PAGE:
Showing you’re interested in the organization’s future gives the interviewer confidence that you intend to stick around and aren’t looking at this job as a short-term arrangement. If you’ve read about an upcoming partnership the company is exploring or about the industry being impacted by economic changes, don’t forget to mention it. The recruiter’s response will also give you some idea about where the business is headed, possible team expansions, or new projects in the future.
How does this team support the company’s overall objectives?
If the job description doesn’t provide a lot of information, this question is a good way to learn both about the organization’s goals and your future team’s responsibilities. If the answer is obvious, like if you’re joining the accounting team, rephrase the question and ask about the team’s key performance indicators instead. This will also give you some insight on the metrics on which your individual performance will be evaluated in the role.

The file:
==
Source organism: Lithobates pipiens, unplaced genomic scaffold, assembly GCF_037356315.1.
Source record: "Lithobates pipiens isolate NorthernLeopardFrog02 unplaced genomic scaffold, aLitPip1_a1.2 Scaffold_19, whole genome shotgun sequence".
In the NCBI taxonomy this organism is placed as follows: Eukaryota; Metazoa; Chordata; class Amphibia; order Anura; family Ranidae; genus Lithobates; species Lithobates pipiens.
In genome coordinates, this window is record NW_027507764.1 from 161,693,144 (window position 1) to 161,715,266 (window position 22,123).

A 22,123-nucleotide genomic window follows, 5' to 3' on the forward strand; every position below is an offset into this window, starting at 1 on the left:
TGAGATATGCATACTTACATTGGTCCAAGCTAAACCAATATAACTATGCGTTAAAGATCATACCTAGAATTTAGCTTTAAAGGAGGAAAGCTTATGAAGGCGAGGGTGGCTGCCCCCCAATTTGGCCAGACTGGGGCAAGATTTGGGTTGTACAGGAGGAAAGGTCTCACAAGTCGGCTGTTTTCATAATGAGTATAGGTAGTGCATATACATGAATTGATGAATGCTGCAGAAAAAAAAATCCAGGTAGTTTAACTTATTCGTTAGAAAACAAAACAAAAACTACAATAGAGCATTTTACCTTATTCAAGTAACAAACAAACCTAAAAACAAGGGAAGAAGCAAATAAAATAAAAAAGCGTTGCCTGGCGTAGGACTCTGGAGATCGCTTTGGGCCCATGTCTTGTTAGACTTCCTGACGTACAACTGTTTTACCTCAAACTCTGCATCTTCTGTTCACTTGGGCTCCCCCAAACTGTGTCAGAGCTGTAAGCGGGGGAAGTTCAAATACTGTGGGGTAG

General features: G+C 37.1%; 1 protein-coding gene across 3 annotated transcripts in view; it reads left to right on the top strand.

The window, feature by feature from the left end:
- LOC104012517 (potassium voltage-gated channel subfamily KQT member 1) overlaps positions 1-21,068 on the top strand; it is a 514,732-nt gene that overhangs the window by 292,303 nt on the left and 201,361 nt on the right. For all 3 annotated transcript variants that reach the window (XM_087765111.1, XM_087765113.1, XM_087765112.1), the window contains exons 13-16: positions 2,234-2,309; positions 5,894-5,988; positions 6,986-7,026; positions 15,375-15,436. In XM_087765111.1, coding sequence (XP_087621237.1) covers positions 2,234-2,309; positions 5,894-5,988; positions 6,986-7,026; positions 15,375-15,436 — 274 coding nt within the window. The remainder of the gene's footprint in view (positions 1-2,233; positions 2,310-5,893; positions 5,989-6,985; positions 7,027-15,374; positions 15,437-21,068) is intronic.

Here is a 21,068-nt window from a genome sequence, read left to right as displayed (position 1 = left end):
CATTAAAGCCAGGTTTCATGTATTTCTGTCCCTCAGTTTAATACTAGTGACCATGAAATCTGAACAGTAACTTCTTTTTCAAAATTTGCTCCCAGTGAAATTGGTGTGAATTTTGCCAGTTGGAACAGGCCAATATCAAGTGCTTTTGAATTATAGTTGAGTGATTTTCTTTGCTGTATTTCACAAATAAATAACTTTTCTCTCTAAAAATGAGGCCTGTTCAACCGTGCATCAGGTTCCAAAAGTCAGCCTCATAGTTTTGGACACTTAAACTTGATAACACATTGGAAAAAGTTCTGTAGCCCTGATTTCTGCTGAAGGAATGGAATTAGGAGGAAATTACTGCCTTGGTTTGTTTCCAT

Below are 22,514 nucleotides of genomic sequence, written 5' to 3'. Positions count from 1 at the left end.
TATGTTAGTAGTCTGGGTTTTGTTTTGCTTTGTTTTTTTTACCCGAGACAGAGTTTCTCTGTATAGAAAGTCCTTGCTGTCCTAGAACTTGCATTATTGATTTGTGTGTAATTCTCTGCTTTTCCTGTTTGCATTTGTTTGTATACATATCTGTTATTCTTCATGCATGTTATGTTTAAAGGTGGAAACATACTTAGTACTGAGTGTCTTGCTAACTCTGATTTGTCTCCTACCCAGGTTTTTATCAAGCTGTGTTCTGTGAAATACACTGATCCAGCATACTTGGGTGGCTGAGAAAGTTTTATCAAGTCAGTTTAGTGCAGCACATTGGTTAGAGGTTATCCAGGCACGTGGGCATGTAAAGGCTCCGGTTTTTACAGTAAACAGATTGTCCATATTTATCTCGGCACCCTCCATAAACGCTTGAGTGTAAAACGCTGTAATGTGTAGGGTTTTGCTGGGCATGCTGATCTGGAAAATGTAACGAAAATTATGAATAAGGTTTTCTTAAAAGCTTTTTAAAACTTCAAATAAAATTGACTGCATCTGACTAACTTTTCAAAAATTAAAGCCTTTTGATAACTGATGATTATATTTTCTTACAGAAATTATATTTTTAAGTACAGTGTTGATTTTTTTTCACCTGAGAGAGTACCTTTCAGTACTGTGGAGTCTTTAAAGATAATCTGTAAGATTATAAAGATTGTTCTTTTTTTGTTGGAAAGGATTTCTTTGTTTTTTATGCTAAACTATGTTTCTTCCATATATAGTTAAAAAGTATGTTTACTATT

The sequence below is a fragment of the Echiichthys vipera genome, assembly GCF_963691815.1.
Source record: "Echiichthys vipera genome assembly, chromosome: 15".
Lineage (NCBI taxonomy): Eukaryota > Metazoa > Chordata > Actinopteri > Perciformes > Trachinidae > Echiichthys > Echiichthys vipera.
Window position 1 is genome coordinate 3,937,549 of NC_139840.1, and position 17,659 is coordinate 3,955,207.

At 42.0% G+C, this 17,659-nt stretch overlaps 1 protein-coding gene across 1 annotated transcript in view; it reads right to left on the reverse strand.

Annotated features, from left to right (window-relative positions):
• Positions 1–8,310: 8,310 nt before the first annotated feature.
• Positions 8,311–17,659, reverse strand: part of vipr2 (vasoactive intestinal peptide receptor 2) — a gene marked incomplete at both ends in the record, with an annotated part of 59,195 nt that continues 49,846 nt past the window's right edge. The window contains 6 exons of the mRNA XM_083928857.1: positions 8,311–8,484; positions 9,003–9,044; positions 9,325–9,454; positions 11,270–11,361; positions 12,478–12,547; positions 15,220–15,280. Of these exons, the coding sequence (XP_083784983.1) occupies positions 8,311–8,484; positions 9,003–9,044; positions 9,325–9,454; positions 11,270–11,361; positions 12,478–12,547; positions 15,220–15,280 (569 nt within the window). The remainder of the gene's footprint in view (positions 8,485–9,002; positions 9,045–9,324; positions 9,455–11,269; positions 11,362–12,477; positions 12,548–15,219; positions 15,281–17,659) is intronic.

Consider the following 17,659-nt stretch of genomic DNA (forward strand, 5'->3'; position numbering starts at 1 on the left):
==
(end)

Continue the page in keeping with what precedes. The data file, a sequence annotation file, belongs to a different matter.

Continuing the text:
How would you describe the company’s values?
A company’s values are essentially the traits or beliefs that guide the organization and its people towards their ultimate goal. If you can relate to these values, you’ll be more likely to fit in and work well with others on your team. For instance, if humility is a core company value, it’ll be best not to boast about your achievements in front of your team. Refrain from asking this question if the company values are openly stated on the company website.
What do you like the most about working with [company name]?
Phrasing some of your questions in a way that asks for the interviewer’s opinion makes them feel that you value their personal insight. You’ll also be more likely to get more relatable answers that may not have been included in the job description. An alternative question along similar lines could be, “What do you find most challenging about working with [company name]?”